2 What Good Readers Do Question the text, then search for answers Clarify unknown words or concepts,Summarize chunks of text while readingMake Predictions, then confirm or change predictionsMake inferencesUse context cues, text aids, graphicsRe-read unclear passagesVisualize what they are readingConnect text to prior knowledge and previously read sectionsUnderstand purpose of text
3 Norms for Reciprocal Reading Groups Everybody helpsGive reasons for your suggestionsNo one is finished until everyone is finishedYou have the right to ask for helpYou have the duty to offer helpYou have the duty to play your role
4 Whole-Class PracticeTeacher leads the whole class in silently reading together a segment of textStudents then question the teacher about the contentAfter a subsequent segment of text is read, the teacher questions the studentsAs the questioning process continues, students learn to imitate the teacher's questioning behavior.
5 Cooperative Reading Groups Students will be separated into groups by the teacher.Each student will be assigned a role to fulfill to increase each member’s understanding of the significance of the reading.
6 Questioning Role:Identify the kind of information that is significant enough to provide the substance for questions and then pose 4-5 such questions. Begin asking questions as soon as the Summarizer posts a summary. How to ask good questions:Use the 5 Ws + H questionsUse higher order questions:Why is _______ significant?Why does _______ happen?How do _______ and _______ compare? Contrast?What is most important?
7 Types of QuestioningOn-the-Surface Questions: (Who…What…Where….When….)Involve summarizing, paraphrasing, literal retellingInquire about what happens and what the text saysOne right answer found in the text, (more or less)(Some of these questions may begin with Why, How, Should, Could, Would.)
8 Types of Questioning con’t Under-the-Surface Questions:(Why….How….Should….Could….Would…)Generally have more than one right answer; not “point-able” in text; not explicitUsually require one or more of the following:Further researchFilling in gaps, making inferences, “reading between the lines”Predicting, speculating, asking what the text meansAsking about author’s purpose, message, moral,Hypothesizing, evaluating,Challenging the text, stating opinionsConnecting the text to self or knowledge of the world, extending beyond the text into reader’s own experience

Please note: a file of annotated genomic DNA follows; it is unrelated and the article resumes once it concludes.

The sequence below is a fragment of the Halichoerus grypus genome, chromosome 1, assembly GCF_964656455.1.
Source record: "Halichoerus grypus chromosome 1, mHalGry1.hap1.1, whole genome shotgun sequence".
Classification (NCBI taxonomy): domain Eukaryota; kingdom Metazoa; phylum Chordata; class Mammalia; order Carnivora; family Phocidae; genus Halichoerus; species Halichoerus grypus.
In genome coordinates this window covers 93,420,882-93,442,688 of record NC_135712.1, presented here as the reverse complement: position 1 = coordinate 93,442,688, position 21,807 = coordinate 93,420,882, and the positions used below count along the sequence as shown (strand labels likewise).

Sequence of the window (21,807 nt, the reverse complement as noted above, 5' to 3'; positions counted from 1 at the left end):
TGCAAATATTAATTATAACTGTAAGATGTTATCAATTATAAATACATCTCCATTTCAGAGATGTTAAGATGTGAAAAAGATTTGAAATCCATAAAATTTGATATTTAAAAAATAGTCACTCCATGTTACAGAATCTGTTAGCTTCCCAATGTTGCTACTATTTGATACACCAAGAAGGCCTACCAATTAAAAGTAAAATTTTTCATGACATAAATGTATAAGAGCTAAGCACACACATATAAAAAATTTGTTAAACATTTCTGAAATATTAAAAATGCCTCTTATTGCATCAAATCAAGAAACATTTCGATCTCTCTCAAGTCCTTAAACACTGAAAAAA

9 Who?Where?What?When?1. Fill in information from the reading to answer the questions on each branch.2. Formulate other questions from these and other info in the reading.3. Form several under-the-surface questions.
10 Questioning ChartText SummariesQuestions answered in Text
11 Summarizing RoleAssume the role of summarizer and tell the group the important ideas and the supporting details from the section read. As summarizer, you are allowed look-backs initially but must eventually develop the skill of summarizing without reference to the text.How to do a summary:look for topic sentenceslook for who, what, when, where, why, and howomit unnecessary information
12 Summarizing con’t Summary-type statements: this story/paragraph is mostly aboutIt includes information aboutThe topic of this paragraph isThe author is trying to tell us thatThis story/passage about _______ begins with _______, discusses (or develops) the idea that ______, and ends with_____.
13 Summarizing Practice Chart Generate master list of lines from class recounting events of text. Write down everything that they think is important. Assign letters or numbers. Ask students to cut them down in half.Leave-inLeave-outuse criteria of: Importance to Plot, Character, Cause and Effect, Truth or Factdetermine that the information is: irrelevant, dead-end, opinion, or a repeat.
14 Key-LinesChoose the most important sentence in a portion of the text, or each paragraph, andgive or write evidence for why they chose those lines
15 Clarifying Role:Your job is to help clarify any information from the text, the summary and the questions that your group may not understand. Lack of understanding may result from lack of clarity in the text, summaries and/or questions, unknown words or phrases, insufficient background knowledge, as well as lack of connections among ideas in both the text and the summaries. Ask your clarifying questions and suggest helpful strategies as soon as the Questioner finishes asking questions and the members have finished answering them (about 15 minutes into the round).
16 Clarifying con’t How to help clarify: identify areas where understanding is still weakpropose strategies to address lack of understandingmodel strategic thinking for the groupClarifying statements:I don't really understandA question I have is _______One word or phrase I don't understand isWe can reread this sectionLet's see if we can find a context clue
18 Predicting RoleYou will predict, based on what has already been read, what information will be covered in the upcoming section of text as well as how the ideas may connect with what has already been read. As predictor, preview upcoming text, determine important ideas and their relationships among one another, and then offer a prediction to the team (5 minutes maximum).How to predict:look at titles and subtitlesread the first sentence or two of the upcoming sectionresummarize main points before going on
19 Predicting con’t Predicting statements: Based on the title/subtitle, I predict this is going to be aboutI already know these things about the story/topicBased on (a clue), I predict _______Based on what _______, said/did, I predict _________